Cave Painting – It Was Me, It Was You

Cave Painting are back again with new track ‘It Was Me, It Was You’. It’s difficult to say whether a directional move has occurred with this new offering. Certainly, the instrumentation is more minimal and the effects more woozy. It sways along serenely carrying you along its wispy tones that seem to fade endlessly into the vast expanse. There’s no denying that this is a Cave Painting track though; it’s confidently plaintive while guitars daintily shimmer. My benchmark for music is whether or not to buy it in vinyl. I’ve yet to purchase debut album Votive Life…but this, now this is a track I could see spinning the days away. Hopefully, this is the first hint of a new EP.

Star Submission

Yumi And The Weather – Must I Wait

Coming from the sun-dappled roots of reggae, Ruby Taylor now produces effects-drenched electronic pop under the guise of Yumi And The Weather. ‘Must I Wait’ is the highlight of three-part debut EP All I Can. Just grab your best headphones and shut your eyes. Ruby’s pacifying vocals and twinkling melodies swirl around each in an enchanting wonder of rumbling tones and wavy layers creating an atmosphere that seems tantalising out-of-reach yet positively tangible. And beneath it all is the bedrock of crisp beats designed not to obscure the carefully painted soundscape. A truly stunning track that must be absolutely mesmerising when interpreted with a live set. Don’t forget the name because this is big.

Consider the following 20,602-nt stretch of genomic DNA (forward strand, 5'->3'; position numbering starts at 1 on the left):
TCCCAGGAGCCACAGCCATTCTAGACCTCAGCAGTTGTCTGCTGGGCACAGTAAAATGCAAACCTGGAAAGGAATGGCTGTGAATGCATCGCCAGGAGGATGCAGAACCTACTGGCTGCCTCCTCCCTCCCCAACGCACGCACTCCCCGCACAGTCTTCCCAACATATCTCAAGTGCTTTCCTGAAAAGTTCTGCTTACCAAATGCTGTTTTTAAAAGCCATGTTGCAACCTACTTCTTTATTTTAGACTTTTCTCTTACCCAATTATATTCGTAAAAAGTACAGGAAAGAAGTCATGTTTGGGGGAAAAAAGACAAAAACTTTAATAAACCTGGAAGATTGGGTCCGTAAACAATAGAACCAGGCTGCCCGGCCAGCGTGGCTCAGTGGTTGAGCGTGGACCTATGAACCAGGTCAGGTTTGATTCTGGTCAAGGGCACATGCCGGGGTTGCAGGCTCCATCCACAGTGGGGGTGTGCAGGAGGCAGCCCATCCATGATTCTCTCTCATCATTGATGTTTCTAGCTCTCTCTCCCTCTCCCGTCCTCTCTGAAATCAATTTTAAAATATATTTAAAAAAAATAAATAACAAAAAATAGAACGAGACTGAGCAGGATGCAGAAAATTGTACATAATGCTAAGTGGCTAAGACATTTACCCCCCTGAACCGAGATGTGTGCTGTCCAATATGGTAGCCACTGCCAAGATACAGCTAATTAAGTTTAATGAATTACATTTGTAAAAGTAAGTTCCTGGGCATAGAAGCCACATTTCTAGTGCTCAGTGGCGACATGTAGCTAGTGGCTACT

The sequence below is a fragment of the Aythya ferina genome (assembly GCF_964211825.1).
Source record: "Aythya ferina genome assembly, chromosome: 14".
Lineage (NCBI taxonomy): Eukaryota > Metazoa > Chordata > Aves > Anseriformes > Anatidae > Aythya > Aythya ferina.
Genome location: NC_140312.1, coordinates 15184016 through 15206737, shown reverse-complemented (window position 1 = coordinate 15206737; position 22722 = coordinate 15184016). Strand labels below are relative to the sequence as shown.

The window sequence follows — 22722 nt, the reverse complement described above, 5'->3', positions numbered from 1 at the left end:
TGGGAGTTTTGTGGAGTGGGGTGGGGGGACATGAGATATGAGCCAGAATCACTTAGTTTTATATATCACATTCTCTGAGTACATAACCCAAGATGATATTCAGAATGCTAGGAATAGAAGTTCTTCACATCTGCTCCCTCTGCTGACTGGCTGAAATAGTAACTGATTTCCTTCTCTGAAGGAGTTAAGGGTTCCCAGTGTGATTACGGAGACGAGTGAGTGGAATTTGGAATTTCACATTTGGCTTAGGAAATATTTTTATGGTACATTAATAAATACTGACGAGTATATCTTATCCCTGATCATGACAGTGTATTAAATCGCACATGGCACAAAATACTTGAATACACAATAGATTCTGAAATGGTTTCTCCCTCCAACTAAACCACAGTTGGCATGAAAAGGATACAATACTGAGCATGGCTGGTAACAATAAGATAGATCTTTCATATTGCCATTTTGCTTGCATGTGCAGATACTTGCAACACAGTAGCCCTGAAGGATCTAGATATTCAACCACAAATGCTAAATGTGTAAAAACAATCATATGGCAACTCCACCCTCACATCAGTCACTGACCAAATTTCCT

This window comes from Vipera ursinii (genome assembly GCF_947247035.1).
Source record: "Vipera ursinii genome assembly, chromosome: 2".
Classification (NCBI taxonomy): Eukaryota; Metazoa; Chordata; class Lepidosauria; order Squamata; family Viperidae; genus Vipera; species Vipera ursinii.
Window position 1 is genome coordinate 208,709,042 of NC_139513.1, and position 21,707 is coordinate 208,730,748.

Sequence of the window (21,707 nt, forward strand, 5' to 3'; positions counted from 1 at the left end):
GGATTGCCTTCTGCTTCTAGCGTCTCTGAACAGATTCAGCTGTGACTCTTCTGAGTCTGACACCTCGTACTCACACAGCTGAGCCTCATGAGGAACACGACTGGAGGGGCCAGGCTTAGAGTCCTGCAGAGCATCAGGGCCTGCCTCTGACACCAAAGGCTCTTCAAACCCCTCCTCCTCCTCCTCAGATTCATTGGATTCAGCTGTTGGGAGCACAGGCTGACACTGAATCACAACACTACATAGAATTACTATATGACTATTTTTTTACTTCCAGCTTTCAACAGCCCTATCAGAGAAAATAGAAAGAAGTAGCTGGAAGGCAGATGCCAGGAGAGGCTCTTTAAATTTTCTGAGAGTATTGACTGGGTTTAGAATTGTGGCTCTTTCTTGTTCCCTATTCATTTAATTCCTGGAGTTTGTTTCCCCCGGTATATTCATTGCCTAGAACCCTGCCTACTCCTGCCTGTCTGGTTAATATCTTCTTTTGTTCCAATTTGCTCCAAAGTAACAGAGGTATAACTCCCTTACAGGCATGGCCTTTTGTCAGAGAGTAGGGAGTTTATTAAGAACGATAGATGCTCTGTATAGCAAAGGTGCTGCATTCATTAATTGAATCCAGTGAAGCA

The SQ Showcase is our attempt to provide a platform for some of the best unsigned talent in Sussex. We’ve received tens of thousands of plays since launching this flagship feature in late 2011 and this year, we’re aiming for even bigger and better things.

To get involved, submit your tracks here, or send a message on Facebook with a bio.

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Matt Yau

Matt Yau

Showcase Critic at SQ Magazine
Freelance music journalist with a reputation in Sussex for uncovering new music. Has led SQ Magazine's 'Showcase' since 2013. Obsessive thinker, habitual music listener and timid photographer.
Matt Yau